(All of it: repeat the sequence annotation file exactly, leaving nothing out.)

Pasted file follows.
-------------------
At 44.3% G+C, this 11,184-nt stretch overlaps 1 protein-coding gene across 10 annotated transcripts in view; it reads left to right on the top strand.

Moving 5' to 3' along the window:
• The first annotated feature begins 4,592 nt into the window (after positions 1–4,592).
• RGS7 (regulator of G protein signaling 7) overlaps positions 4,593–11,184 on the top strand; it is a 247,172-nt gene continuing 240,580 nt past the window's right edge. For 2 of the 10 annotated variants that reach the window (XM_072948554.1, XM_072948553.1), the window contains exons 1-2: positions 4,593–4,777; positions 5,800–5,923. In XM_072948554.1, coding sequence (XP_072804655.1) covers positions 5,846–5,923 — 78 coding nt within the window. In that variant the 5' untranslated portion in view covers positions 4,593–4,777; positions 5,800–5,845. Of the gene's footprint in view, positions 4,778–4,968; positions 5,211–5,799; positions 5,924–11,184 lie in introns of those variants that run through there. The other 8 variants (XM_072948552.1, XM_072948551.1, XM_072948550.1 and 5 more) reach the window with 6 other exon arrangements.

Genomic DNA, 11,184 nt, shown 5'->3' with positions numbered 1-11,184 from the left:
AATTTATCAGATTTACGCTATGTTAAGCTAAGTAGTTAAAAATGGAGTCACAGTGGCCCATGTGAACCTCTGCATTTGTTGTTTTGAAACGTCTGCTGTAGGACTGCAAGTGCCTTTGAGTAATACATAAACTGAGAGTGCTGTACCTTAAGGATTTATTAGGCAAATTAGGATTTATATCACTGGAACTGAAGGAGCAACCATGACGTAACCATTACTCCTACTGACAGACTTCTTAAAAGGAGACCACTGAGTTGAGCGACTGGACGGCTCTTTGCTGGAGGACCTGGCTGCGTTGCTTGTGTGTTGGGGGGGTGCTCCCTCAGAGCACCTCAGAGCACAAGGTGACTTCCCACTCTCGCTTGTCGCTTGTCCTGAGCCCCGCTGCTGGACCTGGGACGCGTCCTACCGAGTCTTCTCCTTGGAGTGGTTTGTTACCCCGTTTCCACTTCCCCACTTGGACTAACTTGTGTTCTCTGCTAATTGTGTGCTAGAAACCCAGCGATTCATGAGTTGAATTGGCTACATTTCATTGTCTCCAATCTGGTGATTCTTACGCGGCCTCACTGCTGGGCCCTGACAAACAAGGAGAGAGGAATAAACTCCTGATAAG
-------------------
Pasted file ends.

At 44.3% G+C, this 11,184-nt stretch overlaps 1 protein-coding gene across 10 annotated transcripts in view; it reads left to right on the top strand.

Moving 5' to 3' along the window:
• The first annotated feature begins 4,592 nt into the window (after positions 1–4,592).
• RGS7 (regulator of G protein signaling 7) overlaps positions 4,593–11,184 on the top strand; it is a 247,172-nt gene continuing 240,580 nt past the window's right edge. For 2 of the 10 annotated variants that reach the window (XM_072948554.1, XM_072948553.1), the window contains exons 1-2: positions 4,593–4,777; positions 5,800–5,923. In XM_072948554.1, coding sequence (XP_072804655.1) covers positions 5,846–5,923 — 78 coding nt within the window. In that variant the 5' untranslated portion in view covers positions 4,593–4,777; positions 5,800–5,845. Of the gene's footprint in view, positions 4,778–4,968; positions 5,211–5,799; positions 5,924–11,184 lie in introns of those variants that run through there. The other 8 variants (XM_072948552.1, XM_072948551.1, XM_072948550.1 and 5 more) reach the window with 6 other exon arrangements.

Genomic DNA, 11,184 nt, shown 5'->3' with positions numbered 1-11,184 from the left:
AATTTATCAGATTTACGCTATGTTAAGCTAAGTAGTTAAAAATGGAGTCACAGTGGCCCATGTGAACCTCTGCATTTGTTGTTTTGAAACGTCTGCTGTAGGACTGCAAGTGCCTTTGAGTAATACATAAACTGAGAGTGCTGTACCTTAAGGATTTATTAGGCAAATTAGGATTTATATCACTGGAACTGAAGGAGCAACCATGACGTAACCATTACTCCTACTGACAGACTTCTTAAAAGGAGACCACTGAGTTGAGCGACTGGACGGCTCTTTGCTGGAGGACCTGGCTGCGTTGCTTGTGTGTTGGGGGGGTGCTCCCTCAGAGCACCTCAGAGCACAAGGTGACTTCCCACTCTCGCTTGTCGCTTGTCCTGAGCCCCGCTGCTGGACCTGGGACGCGTCCTACCGAGTCTTCTCCTTGGAGTGGTTTGTTACCCCGTTTCCACTTCCCCACTTGGACTAACTTGTGTTCTCTGCTAATTGTGTGCTAGAAACCCAGCGATTCATGAGTTGAATTGGCTACATTTCATTGTCTCCAATCTGGTGATTCTTACGCGGCCTCACTGCTGGGCCCTGACAAACAAGGAGAGAGGAATAAACTCCTGATAAG